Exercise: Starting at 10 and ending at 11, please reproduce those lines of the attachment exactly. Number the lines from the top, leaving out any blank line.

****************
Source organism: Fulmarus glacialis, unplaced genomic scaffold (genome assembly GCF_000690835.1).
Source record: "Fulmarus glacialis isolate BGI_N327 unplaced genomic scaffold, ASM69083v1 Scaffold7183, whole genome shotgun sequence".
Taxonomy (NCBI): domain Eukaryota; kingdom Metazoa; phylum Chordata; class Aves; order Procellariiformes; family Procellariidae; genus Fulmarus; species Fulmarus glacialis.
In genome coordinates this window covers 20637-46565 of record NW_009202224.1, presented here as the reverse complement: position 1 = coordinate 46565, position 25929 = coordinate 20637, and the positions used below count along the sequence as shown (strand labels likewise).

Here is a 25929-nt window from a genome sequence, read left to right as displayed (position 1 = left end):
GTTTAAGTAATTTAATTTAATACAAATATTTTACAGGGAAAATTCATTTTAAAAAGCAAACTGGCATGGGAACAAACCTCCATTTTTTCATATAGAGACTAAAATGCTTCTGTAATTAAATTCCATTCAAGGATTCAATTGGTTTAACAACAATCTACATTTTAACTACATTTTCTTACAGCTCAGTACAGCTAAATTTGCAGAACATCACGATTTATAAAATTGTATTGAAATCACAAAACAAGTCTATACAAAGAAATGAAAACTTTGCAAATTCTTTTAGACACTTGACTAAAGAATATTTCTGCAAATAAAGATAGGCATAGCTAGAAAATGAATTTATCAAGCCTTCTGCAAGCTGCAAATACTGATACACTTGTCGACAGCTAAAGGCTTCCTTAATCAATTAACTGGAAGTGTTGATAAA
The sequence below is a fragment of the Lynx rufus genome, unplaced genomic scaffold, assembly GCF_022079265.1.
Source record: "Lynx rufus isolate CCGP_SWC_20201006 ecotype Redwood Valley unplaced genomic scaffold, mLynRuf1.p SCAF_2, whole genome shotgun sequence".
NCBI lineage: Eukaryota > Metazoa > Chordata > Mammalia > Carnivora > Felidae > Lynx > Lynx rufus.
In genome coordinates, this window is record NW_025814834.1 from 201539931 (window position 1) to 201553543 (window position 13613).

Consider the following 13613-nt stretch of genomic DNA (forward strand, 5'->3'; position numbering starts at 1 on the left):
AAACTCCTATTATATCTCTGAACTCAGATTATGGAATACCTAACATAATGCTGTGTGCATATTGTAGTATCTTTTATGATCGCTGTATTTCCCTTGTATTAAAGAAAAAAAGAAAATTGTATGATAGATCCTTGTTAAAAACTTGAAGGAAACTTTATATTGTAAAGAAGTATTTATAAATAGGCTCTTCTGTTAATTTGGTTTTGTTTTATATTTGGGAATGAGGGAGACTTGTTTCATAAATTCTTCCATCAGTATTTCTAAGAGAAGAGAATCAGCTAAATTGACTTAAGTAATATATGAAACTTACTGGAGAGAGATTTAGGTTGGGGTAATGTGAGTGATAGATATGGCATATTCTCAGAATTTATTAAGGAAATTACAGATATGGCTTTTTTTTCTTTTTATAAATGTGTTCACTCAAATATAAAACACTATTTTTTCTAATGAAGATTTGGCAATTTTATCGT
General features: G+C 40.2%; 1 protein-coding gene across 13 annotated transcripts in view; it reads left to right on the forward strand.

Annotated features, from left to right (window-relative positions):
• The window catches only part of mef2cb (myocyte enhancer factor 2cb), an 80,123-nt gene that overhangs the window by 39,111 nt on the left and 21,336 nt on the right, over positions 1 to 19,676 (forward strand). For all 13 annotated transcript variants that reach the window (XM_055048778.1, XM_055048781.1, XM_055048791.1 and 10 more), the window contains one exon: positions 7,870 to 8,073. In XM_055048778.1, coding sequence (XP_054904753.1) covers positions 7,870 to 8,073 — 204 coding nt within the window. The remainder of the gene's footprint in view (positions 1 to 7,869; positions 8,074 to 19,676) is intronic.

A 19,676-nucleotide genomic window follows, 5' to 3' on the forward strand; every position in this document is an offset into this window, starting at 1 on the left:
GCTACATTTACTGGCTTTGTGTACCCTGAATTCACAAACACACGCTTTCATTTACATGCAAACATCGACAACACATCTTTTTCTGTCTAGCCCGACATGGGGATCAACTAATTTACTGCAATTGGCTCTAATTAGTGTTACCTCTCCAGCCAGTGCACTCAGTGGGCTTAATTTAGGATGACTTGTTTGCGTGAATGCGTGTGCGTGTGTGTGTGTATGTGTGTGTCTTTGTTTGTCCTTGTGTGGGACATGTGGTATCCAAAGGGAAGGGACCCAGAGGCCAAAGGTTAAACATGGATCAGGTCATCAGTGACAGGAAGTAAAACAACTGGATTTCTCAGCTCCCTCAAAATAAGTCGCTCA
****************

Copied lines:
In genome coordinates, this window is record NW_025814834.1 from 201539931 (window position 1) to 201553543 (window position 13613).

Consider the following 13613-nt stretch of genomic DNA (forward strand, 5'->3'; position numbering starts at 1 on the left):